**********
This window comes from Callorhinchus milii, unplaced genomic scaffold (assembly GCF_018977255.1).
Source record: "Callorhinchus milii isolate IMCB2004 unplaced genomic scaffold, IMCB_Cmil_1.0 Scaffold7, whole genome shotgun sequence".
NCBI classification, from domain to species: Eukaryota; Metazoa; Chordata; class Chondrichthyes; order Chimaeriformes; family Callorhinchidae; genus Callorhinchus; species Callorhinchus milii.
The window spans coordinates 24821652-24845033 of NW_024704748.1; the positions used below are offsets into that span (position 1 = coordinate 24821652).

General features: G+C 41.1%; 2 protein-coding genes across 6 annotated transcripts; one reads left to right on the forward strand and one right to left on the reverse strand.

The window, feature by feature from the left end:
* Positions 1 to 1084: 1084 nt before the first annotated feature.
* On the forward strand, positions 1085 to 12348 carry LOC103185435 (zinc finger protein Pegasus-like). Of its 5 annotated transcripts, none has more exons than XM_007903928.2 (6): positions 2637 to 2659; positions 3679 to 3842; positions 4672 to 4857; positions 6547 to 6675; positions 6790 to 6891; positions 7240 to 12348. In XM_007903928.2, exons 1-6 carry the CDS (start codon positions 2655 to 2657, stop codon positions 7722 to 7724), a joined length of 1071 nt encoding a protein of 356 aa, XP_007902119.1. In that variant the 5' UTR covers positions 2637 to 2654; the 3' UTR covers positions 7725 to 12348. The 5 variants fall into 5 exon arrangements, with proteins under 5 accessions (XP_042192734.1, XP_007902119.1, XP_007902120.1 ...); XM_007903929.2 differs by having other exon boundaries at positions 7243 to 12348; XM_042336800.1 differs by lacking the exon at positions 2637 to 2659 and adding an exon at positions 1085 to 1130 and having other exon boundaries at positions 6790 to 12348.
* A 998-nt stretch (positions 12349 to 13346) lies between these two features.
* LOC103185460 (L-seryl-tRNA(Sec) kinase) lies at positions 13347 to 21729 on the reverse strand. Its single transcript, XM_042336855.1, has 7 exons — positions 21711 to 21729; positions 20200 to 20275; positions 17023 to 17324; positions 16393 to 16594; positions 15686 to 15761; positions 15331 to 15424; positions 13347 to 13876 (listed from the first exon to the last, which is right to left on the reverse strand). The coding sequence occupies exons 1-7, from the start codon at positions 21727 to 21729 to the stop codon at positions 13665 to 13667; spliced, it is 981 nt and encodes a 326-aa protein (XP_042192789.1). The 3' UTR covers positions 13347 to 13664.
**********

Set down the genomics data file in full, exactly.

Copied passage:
This window comes from Callorhinchus milii, unplaced genomic scaffold (assembly GCF_018977255.1).
Source record: "Callorhinchus milii isolate IMCB2004 unplaced genomic scaffold, IMCB_Cmil_1.0 Scaffold7, whole genome shotgun sequence".
NCBI classification, from domain to species: Eukaryota; Metazoa; Chordata; class Chondrichthyes; order Chimaeriformes; family Callorhinchidae; genus Callorhinchus; species Callorhinchus milii.
The window spans coordinates 24821652-24845033 of NW_024704748.1; the positions used below are offsets into that span (position 1 = coordinate 24821652).

General features: G+C 41.1%; 2 protein-coding genes across 6 annotated transcripts; one reads left to right on the forward strand and one right to left on the reverse strand.

The window, feature by feature from the left end:
* Positions 1 to 1084: 1084 nt before the first annotated feature.
* On the forward strand, positions 1085 to 12348 carry LOC103185435 (zinc finger protein Pegasus-like). Of its 5 annotated transcripts, none has more exons than XM_007903928.2 (6): positions 2637 to 2659; positions 3679 to 3842; positions 4672 to 4857; positions 6547 to 6675; positions 6790 to 6891; positions 7240 to 12348. In XM_007903928.2, exons 1-6 carry the CDS (start codon positions 2655 to 2657, stop codon positions 7722 to 7724), a joined length of 1071 nt encoding a protein of 356 aa, XP_007902119.1. In that variant the 5' UTR covers positions 2637 to 2654; the 3' UTR covers positions 7725 to 12348. The 5 variants fall into 5 exon arrangements, with proteins under 5 accessions (XP_042192734.1, XP_007902119.1, XP_007902120.1 ...); XM_007903929.2 differs by having other exon boundaries at positions 7243 to 12348; XM_042336800.1 differs by lacking the exon at positions 2637 to 2659 and adding an exon at positions 1085 to 1130 and having other exon boundaries at positions 6790 to 12348.
* A 998-nt stretch (positions 12349 to 13346) lies between these two features.
* LOC103185460 (L-seryl-tRNA(Sec) kinase) lies at positions 13347 to 21729 on the reverse strand. Its single transcript, XM_042336855.1, has 7 exons — positions 21711 to 21729; positions 20200 to 20275; positions 17023 to 17324; positions 16393 to 16594; positions 15686 to 15761; positions 15331 to 15424; positions 13347 to 13876 (listed from the first exon to the last, which is right to left on the reverse strand). The coding sequence occupies exons 1-7, from the start codon at positions 21727 to 21729 to the stop codon at positions 13665 to 13667; spliced, it is 981 nt and encodes a 326-aa protein (XP_042192789.1). The 3' UTR covers positions 13347 to 13664.